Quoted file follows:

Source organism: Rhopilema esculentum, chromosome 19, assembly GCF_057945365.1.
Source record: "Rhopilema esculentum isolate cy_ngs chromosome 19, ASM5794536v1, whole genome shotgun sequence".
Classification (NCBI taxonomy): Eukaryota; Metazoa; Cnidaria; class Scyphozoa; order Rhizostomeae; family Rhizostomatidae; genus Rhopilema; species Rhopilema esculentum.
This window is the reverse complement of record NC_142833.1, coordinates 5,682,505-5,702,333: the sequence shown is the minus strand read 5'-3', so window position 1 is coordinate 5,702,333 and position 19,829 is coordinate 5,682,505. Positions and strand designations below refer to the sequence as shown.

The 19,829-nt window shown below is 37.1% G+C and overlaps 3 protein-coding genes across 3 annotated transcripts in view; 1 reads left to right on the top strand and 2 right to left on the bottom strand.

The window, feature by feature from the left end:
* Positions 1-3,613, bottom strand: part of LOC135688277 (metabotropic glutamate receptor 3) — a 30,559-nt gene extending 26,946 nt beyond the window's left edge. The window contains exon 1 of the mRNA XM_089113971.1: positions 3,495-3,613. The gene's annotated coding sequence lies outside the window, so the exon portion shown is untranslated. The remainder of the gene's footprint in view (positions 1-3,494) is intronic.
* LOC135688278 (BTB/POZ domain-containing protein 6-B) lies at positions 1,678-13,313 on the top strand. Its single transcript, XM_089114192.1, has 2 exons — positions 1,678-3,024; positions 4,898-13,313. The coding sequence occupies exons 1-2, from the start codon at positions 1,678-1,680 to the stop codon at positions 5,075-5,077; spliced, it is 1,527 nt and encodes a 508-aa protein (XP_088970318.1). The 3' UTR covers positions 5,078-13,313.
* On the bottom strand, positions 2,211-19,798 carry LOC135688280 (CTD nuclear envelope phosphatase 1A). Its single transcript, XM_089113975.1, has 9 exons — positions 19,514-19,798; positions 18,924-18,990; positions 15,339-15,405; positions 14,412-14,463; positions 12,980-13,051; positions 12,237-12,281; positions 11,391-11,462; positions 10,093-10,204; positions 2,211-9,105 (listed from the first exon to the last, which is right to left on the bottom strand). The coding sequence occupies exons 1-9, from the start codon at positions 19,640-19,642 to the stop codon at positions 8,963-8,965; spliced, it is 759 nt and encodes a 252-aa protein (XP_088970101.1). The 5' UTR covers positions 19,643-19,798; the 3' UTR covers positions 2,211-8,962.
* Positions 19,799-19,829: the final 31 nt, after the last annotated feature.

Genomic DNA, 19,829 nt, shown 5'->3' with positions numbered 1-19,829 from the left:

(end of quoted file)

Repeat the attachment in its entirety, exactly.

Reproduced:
Source organism: Rhopilema esculentum, chromosome 19, assembly GCF_057945365.1.
Source record: "Rhopilema esculentum isolate cy_ngs chromosome 19, ASM5794536v1, whole genome shotgun sequence".
Classification (NCBI taxonomy): Eukaryota; Metazoa; Cnidaria; class Scyphozoa; order Rhizostomeae; family Rhizostomatidae; genus Rhopilema; species Rhopilema esculentum.
This window is the reverse complement of record NC_142833.1, coordinates 5,682,505-5,702,333: the sequence shown is the minus strand read 5'-3', so window position 1 is coordinate 5,702,333 and position 19,829 is coordinate 5,682,505. Positions and strand designations below refer to the sequence as shown.

The 19,829-nt window shown below is 37.1% G+C and overlaps 3 protein-coding genes across 3 annotated transcripts in view; 1 reads left to right on the top strand and 2 right to left on the bottom strand.

The window, feature by feature from the left end:
* Positions 1-3,613, bottom strand: part of LOC135688277 (metabotropic glutamate receptor 3) — a 30,559-nt gene extending 26,946 nt beyond the window's left edge. The window contains exon 1 of the mRNA XM_089113971.1: positions 3,495-3,613. The gene's annotated coding sequence lies outside the window, so the exon portion shown is untranslated. The remainder of the gene's footprint in view (positions 1-3,494) is intronic.
* LOC135688278 (BTB/POZ domain-containing protein 6-B) lies at positions 1,678-13,313 on the top strand. Its single transcript, XM_089114192.1, has 2 exons — positions 1,678-3,024; positions 4,898-13,313. The coding sequence occupies exons 1-2, from the start codon at positions 1,678-1,680 to the stop codon at positions 5,075-5,077; spliced, it is 1,527 nt and encodes a 508-aa protein (XP_088970318.1). The 3' UTR covers positions 5,078-13,313.
* On the bottom strand, positions 2,211-19,798 carry LOC135688280 (CTD nuclear envelope phosphatase 1A). Its single transcript, XM_089113975.1, has 9 exons — positions 19,514-19,798; positions 18,924-18,990; positions 15,339-15,405; positions 14,412-14,463; positions 12,980-13,051; positions 12,237-12,281; positions 11,391-11,462; positions 10,093-10,204; positions 2,211-9,105 (listed from the first exon to the last, which is right to left on the bottom strand). The coding sequence occupies exons 1-9, from the start codon at positions 19,640-19,642 to the stop codon at positions 8,963-8,965; spliced, it is 759 nt and encodes a 252-aa protein (XP_088970101.1). The 5' UTR covers positions 19,643-19,798; the 3' UTR covers positions 2,211-8,962.
* Positions 19,799-19,829: the final 31 nt, after the last annotated feature.

Genomic DNA, 19,829 nt, shown 5'->3' with positions numbered 1-19,829 from the left: